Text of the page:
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Georgia's GOP Senate primary featured 5 separate ads comparing candidates to crying babies

Andrew Prokop is a senior politics correspondent at Vox, covering the White House, elections, and political scandals and investigations. He’s worked at Vox since the site’s launch in 2014, and before that, he worked as a research assistant at the New Yorker’s Washington, DC, bureau.

On Tuesday, businessman David Perdue narrowly won the runoff for the GOP Senate nomination in Georgia. He'll go on to face Democrat Michelle Nunn in the general, in one of the 9 key races that could determine control of the Senate this year. There were few apparent policy differences between Perdue and his opponent Rep. Jack Kingston. Yet the race featured a bizarre escalating ad war in which each contender was repeatedly compared to a crying baby, as Slate's Dave Weigel and ABC's Chris Good point out:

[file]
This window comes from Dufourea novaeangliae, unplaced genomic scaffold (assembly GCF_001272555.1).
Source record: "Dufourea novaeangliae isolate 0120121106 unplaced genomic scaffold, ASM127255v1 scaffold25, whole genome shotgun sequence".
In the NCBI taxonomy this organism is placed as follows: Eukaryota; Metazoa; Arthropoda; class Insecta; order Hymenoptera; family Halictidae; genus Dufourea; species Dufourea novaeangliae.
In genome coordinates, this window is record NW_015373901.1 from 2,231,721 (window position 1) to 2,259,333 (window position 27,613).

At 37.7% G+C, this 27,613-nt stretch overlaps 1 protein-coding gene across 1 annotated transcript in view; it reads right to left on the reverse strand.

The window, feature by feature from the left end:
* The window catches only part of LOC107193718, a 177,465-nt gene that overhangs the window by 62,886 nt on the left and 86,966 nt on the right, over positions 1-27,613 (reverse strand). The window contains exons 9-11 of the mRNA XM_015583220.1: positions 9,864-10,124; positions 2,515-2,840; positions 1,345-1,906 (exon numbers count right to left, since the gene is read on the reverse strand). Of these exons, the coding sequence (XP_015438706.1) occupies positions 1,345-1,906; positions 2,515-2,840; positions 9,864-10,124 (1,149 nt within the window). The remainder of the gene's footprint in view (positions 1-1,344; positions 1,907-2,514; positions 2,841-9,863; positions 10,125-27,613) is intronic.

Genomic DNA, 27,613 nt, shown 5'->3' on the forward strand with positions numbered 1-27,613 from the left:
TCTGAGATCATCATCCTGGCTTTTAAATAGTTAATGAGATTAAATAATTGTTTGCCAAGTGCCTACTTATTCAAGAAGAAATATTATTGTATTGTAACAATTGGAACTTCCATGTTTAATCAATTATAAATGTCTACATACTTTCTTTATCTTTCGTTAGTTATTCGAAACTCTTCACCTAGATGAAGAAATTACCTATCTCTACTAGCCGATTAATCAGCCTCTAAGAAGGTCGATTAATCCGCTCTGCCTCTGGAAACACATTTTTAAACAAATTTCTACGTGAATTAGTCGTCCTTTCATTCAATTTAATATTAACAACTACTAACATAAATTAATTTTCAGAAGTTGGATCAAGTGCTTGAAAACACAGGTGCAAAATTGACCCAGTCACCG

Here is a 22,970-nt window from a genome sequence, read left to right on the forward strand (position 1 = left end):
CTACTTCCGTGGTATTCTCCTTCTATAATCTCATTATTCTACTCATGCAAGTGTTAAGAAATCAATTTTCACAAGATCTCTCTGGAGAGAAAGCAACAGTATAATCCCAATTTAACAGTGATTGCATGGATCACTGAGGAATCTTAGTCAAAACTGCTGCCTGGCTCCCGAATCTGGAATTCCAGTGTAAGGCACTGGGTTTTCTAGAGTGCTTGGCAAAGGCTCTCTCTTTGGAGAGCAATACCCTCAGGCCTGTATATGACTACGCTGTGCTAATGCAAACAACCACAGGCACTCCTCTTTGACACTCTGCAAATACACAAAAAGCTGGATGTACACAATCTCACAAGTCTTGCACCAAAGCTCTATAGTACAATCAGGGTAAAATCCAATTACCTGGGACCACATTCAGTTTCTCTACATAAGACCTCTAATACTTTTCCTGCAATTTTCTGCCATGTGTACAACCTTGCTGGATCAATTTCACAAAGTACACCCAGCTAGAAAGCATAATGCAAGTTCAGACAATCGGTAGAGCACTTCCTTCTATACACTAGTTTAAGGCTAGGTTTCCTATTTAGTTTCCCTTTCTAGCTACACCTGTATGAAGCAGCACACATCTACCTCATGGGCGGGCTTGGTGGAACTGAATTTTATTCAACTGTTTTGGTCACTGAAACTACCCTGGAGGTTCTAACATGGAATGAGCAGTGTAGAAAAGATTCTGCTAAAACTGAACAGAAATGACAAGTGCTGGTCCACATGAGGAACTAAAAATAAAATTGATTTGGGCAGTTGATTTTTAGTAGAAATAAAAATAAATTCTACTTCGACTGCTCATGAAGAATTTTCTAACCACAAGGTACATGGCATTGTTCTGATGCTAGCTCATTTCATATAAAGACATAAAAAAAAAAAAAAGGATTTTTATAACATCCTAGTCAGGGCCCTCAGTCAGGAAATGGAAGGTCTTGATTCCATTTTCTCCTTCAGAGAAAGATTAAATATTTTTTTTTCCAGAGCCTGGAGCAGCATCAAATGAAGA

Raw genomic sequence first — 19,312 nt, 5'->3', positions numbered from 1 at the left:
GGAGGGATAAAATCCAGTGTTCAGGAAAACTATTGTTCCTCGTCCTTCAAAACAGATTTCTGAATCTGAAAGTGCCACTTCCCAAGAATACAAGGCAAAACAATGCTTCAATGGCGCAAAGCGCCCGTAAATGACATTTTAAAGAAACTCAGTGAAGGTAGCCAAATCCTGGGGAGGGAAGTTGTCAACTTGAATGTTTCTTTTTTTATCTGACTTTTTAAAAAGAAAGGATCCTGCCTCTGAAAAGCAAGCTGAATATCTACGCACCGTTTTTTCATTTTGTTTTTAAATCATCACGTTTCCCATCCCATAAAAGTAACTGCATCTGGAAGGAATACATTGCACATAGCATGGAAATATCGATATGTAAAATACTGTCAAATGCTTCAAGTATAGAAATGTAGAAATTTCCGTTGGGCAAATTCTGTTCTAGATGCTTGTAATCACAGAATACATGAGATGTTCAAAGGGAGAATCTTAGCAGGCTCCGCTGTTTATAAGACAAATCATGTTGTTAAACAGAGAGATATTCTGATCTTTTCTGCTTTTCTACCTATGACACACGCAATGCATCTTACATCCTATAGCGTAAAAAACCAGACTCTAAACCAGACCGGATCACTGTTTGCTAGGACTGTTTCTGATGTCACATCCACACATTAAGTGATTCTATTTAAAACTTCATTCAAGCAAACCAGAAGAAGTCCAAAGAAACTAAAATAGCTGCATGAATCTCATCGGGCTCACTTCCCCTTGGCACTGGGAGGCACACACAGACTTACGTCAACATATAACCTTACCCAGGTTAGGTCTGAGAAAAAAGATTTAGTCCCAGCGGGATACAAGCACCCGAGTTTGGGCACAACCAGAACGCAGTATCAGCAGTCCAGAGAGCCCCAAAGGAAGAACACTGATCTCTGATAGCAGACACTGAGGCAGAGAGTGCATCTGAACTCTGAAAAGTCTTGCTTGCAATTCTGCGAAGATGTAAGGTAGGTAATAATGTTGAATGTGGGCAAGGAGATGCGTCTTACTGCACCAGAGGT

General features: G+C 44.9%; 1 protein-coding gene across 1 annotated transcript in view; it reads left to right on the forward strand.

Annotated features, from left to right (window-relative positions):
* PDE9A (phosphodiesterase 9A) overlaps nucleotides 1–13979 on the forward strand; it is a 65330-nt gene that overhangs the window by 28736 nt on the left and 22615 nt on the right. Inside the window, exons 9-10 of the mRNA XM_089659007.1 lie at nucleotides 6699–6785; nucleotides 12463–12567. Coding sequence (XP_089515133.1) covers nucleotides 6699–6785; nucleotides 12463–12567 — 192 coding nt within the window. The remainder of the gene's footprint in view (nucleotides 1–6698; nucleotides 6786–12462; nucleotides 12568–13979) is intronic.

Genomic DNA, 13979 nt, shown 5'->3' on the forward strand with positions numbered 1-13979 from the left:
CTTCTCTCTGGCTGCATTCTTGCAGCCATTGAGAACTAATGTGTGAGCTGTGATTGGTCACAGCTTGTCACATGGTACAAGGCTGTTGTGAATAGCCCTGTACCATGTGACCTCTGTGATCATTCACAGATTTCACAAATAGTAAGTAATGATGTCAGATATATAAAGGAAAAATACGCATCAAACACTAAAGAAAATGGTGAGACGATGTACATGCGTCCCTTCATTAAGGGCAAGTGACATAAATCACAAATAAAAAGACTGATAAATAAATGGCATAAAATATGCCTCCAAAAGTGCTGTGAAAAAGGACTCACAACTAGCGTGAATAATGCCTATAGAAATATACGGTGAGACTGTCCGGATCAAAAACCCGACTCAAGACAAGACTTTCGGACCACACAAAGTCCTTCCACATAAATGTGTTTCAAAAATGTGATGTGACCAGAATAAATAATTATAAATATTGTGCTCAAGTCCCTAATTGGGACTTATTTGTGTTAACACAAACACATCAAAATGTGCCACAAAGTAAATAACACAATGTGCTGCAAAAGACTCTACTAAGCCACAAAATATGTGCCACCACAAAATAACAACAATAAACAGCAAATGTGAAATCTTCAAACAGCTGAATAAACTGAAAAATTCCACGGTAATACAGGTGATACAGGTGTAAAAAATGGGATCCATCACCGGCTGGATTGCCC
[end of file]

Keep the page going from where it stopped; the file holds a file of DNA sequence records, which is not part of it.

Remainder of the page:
1) Perdue premiered the baby strategy in his first TV ad in February, which depicted all 4 of his GOP opponents as crying children:

2) Kingston responded by depicting Perdue as a baby smearing cake all over his face while destroying Georgia jobs:

3) Perdue responded by depicting Kingston as a baby chewing on a pair of glasses, with a diaper helpfully labeled "Jack":

4) A Perdue ad in the runoff toned things down a bit, airing a mere 2 seconds of baby footage:

5) So in a failed, last-gasp attempt to stop Perdue, the US Chamber of Commerce decided to... compare him to a baby:

On Tuesday, Perdue edged out Kingston in the runoff, winning 50.9 percent of the vote. Then, in a very un-baby-like move, Kingston almost immediately endorsed Perdue for the general election, saying Republicans needed to unite to defeat Michelle Nunn:

Perdue's ads were made by Fred Davis, a GOP consultant known for unusual ad choices. (In 2010, Davis became infamous for what became known as the "demon sheep" ad.)

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